Come Holy Spirit We Need Thee!

      This Sunday is an important day in the Church. Pentecost is as exciting as Christmas. This is the day we celebrate the gift of the Holy Spirit and birth of the Church. There is so much I want to say about that!  Earlier this week my heart was flooded with words, but it is as if my thoughts were cut short. My mind has been disturbed since Tuesday. That’s when I saw it. The video. It wasn’t a movie. I bet you saw it too. All I can say is “Come Holy Spirit, we need Thee!”

     Ever since I watched the last nine minutes of George Floyd’s life, I have been haunted by his cries. It was hard enough to hear him say he couldn’t breathe, but “Mama…Mama…” is on repeat in my mind. The emotionless face of the officer will forever be sketched in my head. 

     I don’t know George Floyd and I wasn’t there, but I am horrified. I am sad. I am outraged. I am shocked. The whole scene is just something I can’t un-see. In fact, it has opened my eyes like never before. Ya know—I’m just a middle-aged, middle-class-average-white woman. I’m not racist. At least I don’t think I am. I have black friends and acquaintances. I worked in child-care for many years and I never thought twice about cradling a white or black baby in my arms or wrapping little black or white arms around my neck. I’ve never hesitated to kiss anyone’s little baby cheeks. I have told black and white kiddos how special they are and how much I loved them and meant every word. Although I don’t work in child-care now, I have worked alongside black women and men in ministry, songwriting and more. And no, I don’t get scared if I happen to find myself alone with a black man. Because I don’t see myself as having issues with racism, and because I had never witnessed it first hand, I guess I somehow assumed maybe it didn’t exist. Shame on me. Really.

     Here I am hundreds of miles from Minneapolis, but deeply affected. I can’t stop thinking about it and like so many others, I want to do something, but I don’t know what that is. Just yesterday I was in line at Chick-fil-a. For some reason, they had posted directional signs in the parking lot to form two lines of traffic, but yet no one was there to direct vehicles— it was confusing. I noticed a car to my right— the only one in the other lane trying to get over into mine. I admit, my first thought was to not let the person in because it wasn’t convenient and I was there first in the “right” place, but when I actually looked over, and noticed the driver was a beautiful, older African-American woman, tears immediately filled my eyes and I could hear Mr. Floyd again crying out for his mother. I motioned for her to pull in front of me. She didn’t see me at first, so I rolled down my window and encouraged her to pull in front of me. We had a friendly exchange. For the first time I saw a beautiful African-American woman and thought…she has worries and concerns that I could never possibly understand. She carries a fear for her sons and daughters and grandkids that I will never know. “God…Please protect her loved ones,” I whispered. And then I replayed the video again in my head and wondered how human beings could be so cruel. I thought how the blood in his veins must be frigid. By the time I got my lunch, I didn’t want to eat it.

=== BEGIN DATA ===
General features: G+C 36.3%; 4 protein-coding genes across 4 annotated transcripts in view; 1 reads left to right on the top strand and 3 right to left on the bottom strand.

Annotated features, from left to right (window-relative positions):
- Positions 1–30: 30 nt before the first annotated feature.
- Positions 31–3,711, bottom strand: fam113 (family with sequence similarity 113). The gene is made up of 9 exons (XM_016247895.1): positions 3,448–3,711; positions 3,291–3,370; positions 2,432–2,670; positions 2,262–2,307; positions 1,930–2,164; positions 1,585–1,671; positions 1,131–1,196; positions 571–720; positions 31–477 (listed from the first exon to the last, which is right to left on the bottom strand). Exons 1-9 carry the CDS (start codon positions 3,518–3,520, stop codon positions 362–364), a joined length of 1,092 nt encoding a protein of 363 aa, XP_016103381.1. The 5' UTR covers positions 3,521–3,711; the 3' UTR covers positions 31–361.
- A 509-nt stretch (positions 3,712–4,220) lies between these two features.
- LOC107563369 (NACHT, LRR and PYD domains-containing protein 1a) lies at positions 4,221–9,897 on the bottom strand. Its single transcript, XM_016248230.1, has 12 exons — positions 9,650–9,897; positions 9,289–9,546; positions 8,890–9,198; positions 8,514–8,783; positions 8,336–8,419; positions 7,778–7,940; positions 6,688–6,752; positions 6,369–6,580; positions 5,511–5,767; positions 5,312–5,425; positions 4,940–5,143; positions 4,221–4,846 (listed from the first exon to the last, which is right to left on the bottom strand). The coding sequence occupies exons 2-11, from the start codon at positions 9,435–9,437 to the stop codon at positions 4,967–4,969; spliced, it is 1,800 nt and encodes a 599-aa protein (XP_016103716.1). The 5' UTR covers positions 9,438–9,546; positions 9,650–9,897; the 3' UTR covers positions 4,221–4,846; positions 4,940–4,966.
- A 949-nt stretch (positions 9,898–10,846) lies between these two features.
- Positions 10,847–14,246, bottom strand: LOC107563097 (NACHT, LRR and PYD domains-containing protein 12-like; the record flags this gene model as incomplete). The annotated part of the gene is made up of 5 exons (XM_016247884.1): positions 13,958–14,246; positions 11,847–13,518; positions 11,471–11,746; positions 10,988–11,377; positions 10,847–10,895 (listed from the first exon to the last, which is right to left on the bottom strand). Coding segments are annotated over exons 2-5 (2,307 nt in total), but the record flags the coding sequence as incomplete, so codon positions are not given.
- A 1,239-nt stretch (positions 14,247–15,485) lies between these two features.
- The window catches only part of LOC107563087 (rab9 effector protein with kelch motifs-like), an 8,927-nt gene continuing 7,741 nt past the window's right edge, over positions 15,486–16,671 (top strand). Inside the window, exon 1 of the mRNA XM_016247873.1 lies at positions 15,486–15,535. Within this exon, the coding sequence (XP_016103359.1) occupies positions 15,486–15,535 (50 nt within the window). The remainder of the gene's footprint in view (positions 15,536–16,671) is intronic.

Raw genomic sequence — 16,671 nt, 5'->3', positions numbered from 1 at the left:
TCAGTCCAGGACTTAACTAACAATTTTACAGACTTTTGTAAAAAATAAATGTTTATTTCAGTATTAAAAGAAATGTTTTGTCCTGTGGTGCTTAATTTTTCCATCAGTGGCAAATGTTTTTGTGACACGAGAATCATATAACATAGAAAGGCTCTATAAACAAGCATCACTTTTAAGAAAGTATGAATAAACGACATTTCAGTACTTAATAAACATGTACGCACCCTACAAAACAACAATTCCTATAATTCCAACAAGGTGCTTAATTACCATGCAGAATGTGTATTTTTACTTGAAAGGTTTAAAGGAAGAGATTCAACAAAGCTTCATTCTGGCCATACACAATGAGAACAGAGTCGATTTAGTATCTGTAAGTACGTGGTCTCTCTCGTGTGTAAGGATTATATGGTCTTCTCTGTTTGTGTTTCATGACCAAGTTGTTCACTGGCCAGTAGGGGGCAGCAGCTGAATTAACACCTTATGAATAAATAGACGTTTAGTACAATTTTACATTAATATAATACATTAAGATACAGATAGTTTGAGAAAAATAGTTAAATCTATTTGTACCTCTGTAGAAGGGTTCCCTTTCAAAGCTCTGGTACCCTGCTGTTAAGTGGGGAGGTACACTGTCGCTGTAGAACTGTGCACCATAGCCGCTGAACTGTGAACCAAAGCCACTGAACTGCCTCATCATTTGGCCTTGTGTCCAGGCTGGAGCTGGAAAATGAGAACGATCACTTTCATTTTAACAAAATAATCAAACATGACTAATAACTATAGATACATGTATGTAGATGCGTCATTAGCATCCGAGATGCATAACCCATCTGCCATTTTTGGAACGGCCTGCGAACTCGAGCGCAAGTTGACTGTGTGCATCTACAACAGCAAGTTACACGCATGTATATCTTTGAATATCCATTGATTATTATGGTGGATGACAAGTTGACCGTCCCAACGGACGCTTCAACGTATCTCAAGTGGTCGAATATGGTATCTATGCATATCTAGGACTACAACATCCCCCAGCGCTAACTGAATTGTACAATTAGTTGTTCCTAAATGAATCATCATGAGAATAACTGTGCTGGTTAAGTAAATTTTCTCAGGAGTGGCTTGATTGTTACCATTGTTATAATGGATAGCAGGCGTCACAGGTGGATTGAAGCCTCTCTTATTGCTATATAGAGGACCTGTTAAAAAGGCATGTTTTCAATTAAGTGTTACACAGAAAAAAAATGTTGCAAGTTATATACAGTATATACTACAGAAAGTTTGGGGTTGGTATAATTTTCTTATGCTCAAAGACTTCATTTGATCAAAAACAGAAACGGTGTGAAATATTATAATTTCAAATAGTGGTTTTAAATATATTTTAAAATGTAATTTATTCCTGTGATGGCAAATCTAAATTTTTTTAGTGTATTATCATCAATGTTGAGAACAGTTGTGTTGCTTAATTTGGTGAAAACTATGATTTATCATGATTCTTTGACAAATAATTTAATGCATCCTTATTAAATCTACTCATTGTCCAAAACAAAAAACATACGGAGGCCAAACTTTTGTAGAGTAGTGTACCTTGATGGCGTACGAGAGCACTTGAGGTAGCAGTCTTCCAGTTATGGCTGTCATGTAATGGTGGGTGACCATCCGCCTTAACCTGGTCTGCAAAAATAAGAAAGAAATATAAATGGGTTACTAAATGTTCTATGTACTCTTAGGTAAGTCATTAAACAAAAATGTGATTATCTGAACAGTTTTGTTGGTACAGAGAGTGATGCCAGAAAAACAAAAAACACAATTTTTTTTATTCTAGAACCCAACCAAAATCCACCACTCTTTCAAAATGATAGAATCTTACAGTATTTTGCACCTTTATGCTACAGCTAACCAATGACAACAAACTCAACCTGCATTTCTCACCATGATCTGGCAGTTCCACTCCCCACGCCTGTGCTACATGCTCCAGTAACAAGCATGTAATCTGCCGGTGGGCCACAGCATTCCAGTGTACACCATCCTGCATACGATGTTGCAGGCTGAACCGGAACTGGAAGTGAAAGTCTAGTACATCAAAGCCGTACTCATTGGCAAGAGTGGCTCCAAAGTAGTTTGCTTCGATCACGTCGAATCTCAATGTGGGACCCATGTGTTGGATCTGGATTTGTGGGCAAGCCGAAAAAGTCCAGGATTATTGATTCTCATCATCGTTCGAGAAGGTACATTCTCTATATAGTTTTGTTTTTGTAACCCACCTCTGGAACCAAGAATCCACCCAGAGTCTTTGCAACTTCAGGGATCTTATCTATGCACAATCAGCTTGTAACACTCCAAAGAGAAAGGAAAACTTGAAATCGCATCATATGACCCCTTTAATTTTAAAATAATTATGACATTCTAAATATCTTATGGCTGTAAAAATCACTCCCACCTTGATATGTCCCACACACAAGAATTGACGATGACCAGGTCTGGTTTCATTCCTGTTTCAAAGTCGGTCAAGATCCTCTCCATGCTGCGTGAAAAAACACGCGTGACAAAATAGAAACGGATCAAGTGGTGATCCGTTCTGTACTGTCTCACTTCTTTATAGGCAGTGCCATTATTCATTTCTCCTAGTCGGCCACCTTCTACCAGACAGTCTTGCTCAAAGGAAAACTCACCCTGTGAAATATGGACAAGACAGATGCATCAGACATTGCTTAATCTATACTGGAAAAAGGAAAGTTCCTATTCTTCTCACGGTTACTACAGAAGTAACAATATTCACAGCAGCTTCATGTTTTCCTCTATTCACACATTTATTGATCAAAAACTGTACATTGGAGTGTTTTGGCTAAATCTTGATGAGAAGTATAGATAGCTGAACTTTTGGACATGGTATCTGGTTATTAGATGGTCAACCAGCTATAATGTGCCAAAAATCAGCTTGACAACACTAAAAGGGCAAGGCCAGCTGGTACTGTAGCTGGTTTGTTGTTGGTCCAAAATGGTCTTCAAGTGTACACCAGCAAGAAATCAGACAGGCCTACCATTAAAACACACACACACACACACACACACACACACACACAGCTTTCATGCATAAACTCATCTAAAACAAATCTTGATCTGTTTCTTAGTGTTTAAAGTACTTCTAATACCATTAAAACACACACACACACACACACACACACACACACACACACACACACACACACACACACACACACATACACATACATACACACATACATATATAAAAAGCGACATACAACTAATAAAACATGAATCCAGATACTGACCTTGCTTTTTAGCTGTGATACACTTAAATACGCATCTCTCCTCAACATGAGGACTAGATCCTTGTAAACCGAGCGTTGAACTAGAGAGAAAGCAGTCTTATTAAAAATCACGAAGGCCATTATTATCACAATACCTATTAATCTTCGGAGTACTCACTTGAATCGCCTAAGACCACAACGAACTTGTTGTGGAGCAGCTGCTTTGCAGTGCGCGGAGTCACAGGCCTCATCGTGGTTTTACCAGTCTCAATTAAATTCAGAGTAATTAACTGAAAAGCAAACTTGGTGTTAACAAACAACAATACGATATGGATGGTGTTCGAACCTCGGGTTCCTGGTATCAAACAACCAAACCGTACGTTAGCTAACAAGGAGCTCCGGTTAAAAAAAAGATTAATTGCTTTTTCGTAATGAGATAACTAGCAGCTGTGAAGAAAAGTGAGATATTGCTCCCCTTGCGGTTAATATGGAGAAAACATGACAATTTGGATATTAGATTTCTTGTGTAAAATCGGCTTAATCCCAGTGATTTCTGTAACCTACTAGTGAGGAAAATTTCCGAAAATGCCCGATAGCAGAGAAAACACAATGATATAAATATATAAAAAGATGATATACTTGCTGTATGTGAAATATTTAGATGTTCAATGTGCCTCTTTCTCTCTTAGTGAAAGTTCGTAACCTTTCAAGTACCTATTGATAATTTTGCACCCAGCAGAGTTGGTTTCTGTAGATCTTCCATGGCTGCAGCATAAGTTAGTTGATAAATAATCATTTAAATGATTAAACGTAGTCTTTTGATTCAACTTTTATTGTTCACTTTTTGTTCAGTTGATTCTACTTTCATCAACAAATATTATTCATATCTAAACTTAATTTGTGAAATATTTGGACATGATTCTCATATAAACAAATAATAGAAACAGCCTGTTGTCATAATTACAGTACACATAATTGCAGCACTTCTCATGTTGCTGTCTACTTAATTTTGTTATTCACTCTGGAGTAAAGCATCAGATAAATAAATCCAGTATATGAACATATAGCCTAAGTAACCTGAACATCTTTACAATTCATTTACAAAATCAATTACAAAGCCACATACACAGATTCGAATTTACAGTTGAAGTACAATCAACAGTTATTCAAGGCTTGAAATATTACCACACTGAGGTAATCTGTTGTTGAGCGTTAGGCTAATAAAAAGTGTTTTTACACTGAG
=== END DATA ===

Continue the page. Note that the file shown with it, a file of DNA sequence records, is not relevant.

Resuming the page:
My thoughts and prayers go out to Mr. Floyd’s family and friends. I know they’re asking for justice. Honestly, I don’t think even that is enough. This has to stop period. This hatred has to be learned behavior. I’ve worked with young children long enough to know babies and toddlers don’t care about skin color. What in the world goes wrong after that? I can’t wrap my mind around it. Just can’t.

Racism is real. I am so sorry that I have never seen it this clearly until I helplessly watched a man die. Not just die, but at the hands of people who were called and trained to serve and protect all the while by-standers begged for mercy.  Like the mayor said, this wasn’t a case of an officer making a poor split-second decision in the heat of the moment. This lasted for minute after grueling minute.  Unbelievable. Inexcusable. Although I don’t know what to do, I cannot be quiet about it. 

      So yeah- maybe I will get to write about Pentecost and the precious gift of the Holy Spirit this week. Until then, I keep praying, “Come Holy Spirit we need Thee!” I need Him to reveal truth and shed His love in my heart like never before. Please Holy Spirit, comfort the Floyd Family and every single family and person that has suffered because of racism. Heal their hearts and open our eyes. Fill us with compassion and understanding. Fill us with decency and a will to do what is right and stand up and buck what is wrong. And for the bystanders that were so brave to expose evil, comfort them too! Please give your peace to the people of Minneapolis. Let the truth rise and justice be served. In Jesus Name…Amen.

About Rhonda Frye 274 Articles
Throughout her career and ministry, Rhonda has served at SGNScoops.com, GospelMusicUpdate.com, and SouthernGospelUpdate.com (as Editor in Chief). She has also published articles in Singing News Magazine and CCM Magazine. As a music journalist, Rhonda interviewed numerous well-known artists (such as Bill and Gloria Gaither, Larnelle Harris, Phillips Craig & Dean, Jason Crabb, and many more). She has also covered the GMA Dove Awards, KLove Awards, The National Quartet Convention, Harmony Honors, GMA Hall of Fame, and other special events. Rhonda is also a songwriter and worship leader.